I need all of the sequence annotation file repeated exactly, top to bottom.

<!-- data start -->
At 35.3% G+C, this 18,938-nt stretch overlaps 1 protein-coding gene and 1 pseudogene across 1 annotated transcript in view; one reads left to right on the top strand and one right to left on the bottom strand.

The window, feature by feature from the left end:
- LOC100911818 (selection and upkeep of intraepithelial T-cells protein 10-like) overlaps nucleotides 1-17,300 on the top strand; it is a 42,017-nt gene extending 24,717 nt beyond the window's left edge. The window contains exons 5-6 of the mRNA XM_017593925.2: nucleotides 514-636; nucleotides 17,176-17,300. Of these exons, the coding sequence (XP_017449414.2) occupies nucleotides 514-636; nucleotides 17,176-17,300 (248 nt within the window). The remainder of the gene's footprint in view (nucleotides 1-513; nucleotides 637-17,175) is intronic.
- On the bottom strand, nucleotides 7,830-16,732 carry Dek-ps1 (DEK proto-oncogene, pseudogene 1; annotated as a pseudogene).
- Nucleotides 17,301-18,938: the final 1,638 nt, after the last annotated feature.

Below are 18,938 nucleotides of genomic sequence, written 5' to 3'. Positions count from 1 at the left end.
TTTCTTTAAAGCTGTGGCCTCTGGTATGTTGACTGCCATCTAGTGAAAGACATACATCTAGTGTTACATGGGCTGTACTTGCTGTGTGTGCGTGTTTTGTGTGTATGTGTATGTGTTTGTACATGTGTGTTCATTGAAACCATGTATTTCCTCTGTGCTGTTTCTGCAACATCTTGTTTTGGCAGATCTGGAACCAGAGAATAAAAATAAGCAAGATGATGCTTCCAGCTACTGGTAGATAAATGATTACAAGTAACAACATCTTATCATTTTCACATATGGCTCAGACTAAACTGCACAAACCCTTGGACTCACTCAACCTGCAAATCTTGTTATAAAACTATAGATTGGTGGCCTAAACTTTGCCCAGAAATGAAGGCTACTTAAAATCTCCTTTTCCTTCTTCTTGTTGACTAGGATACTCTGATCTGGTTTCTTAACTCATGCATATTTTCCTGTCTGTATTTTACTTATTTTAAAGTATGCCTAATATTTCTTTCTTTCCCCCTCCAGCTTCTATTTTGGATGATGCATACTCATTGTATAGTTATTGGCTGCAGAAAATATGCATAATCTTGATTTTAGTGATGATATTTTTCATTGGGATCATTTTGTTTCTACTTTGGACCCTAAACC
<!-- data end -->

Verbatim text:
At 35.3% G+C, this 18,938-nt stretch overlaps 1 protein-coding gene and 1 pseudogene across 1 annotated transcript in view; one reads left to right on the top strand and one right to left on the bottom strand.

The window, feature by feature from the left end:
- LOC100911818 (selection and upkeep of intraepithelial T-cells protein 10-like) overlaps nucleotides 1-17,300 on the top strand; it is a 42,017-nt gene extending 24,717 nt beyond the window's left edge. The window contains exons 5-6 of the mRNA XM_017593925.2: nucleotides 514-636; nucleotides 17,176-17,300. Of these exons, the coding sequence (XP_017449414.2) occupies nucleotides 514-636; nucleotides 17,176-17,300 (248 nt within the window). The remainder of the gene's footprint in view (nucleotides 1-513; nucleotides 637-17,175) is intronic.
- On the bottom strand, nucleotides 7,830-16,732 carry Dek-ps1 (DEK proto-oncogene, pseudogene 1; annotated as a pseudogene).
- Nucleotides 17,301-18,938: the final 1,638 nt, after the last annotated feature.

Below are 18,938 nucleotides of genomic sequence, written 5' to 3'. Positions count from 1 at the left end.
TTTCTTTAAAGCTGTGGCCTCTGGTATGTTGACTGCCATCTAGTGAAAGACATACATCTAGTGTTACATGGGCTGTACTTGCTGTGTGTGCGTGTTTTGTGTGTATGTGTATGTGTTTGTACATGTGTGTTCATTGAAACCATGTATTTCCTCTGTGCTGTTTCTGCAACATCTTGTTTTGGCAGATCTGGAACCAGAGAATAAAAATAAGCAAGATGATGCTTCCAGCTACTGGTAGATAAATGATTACAAGTAACAACATCTTATCATTTTCACATATGGCTCAGACTAAACTGCACAAACCCTTGGACTCACTCAACCTGCAAATCTTGTTATAAAACTATAGATTGGTGGCCTAAACTTTGCCCAGAAATGAAGGCTACTTAAAATCTCCTTTTCCTTCTTCTTGTTGACTAGGATACTCTGATCTGGTTTCTTAACTCATGCATATTTTCCTGTCTGTATTTTACTTATTTTAAAGTATGCCTAATATTTCTTTCTTTCCCCCTCCAGCTTCTATTTTGGATGATGCATACTCATTGTATAGTTATTGGCTGCAGAAAATATGCATAATCTTGATTTTAGTGATGATATTTTTCATTGGGATCATTTTGTTTCTACTTTGGACCCTAAACC